Aug. 13, 14, 15, 16th. Still keeping house in our redoubt and trying to live at the same place. We banta the enemy with a few shots every day, generally in the morning and then give them the right of way and they surely do use it, but the only damage they have done wwith their ton of iron, during the past week so far as I know is to destroy the pine thicket to our left and rear. Every one of the tens of thousands of small pine saplings have been cut down by their shells and minie balls and most of the trees have been stripped of their limbs and bark. The glancing minie balls are very dangerous. One struck a limb high up glanced and struck one of our infantry boys, by our redoubt in the knee, and crushed the bone, I noticed the oil running out of the knee joint.

Wednesday, 17th. The killing business is at a very low ebb on this part of the field, notwithstanding the daily racket of the big guns, it seems miraculous to us how we escape from annihilation. It is the Lord’s work, not the will of our enemies.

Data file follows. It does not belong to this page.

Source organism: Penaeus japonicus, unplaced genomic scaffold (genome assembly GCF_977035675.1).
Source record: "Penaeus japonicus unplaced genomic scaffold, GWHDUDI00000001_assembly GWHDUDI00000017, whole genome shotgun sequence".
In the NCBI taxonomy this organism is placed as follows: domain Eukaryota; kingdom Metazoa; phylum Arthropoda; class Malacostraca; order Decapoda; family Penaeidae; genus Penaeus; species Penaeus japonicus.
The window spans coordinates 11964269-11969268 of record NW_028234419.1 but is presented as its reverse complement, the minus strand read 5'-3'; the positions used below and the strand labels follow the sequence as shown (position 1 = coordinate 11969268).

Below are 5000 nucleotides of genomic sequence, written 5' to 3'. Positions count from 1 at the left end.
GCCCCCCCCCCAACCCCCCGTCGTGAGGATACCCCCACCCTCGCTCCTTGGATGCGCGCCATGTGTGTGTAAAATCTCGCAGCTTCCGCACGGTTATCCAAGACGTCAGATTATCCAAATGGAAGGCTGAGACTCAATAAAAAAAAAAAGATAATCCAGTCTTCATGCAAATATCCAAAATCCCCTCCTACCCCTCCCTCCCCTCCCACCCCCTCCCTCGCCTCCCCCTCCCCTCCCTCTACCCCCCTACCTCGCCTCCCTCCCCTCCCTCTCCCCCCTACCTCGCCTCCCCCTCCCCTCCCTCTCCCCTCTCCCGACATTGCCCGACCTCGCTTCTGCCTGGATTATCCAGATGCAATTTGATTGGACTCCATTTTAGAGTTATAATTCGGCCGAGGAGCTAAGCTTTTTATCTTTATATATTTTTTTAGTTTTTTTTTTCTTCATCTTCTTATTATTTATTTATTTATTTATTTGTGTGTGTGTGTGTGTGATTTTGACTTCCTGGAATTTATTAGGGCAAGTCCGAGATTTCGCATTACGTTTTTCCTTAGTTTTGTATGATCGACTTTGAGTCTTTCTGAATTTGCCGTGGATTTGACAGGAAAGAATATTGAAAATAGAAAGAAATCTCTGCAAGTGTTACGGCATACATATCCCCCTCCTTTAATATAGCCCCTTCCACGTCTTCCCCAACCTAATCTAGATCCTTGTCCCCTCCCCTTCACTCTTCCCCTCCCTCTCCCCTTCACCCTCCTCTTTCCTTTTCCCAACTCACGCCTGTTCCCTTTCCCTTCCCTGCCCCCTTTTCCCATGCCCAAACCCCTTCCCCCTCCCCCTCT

Thursday, Aug 18th. A sad day for the writer, as my dear friend Jonnie Wharton was mortally wounded by a minie ball, late this evening. He stepped over to the infantry line to get the daily paper, was returning slowly and reading, when a few feet of me I heard the ball strike him. It passed through his right arm, into his right side, and lodged in his skin on the left side. I sprang forward, and caught him in my arms, as he was falling, and carried him into the redoubt, and then a short distence to the rear, until an ambulance came to take him back to our hospital. He said that he was giong to die, and that he was not afraid to die, which every one knew to be so, as he was a pure Christian man. Some one told him to cheer up he would get over it, he looked at the setting sun, that was beaming in his face, and remarked, “I will never see another setting sun in this life”, and so it proved to be. He died about ten o’clock at night, with his head in my lap, thus passed from this life of sin and suffering, a brave, pure, Christian man, and my true friend. My precious freind Walter Kirkpatrick was taken at Kennesaw, Frank Carr, at Peachtree Creek, and now Wharton has left me. By the grace of God, I am what I am, and by His grace I will meet them again in peace. They all died in the full hope of glorious resurection. God be praised forever more.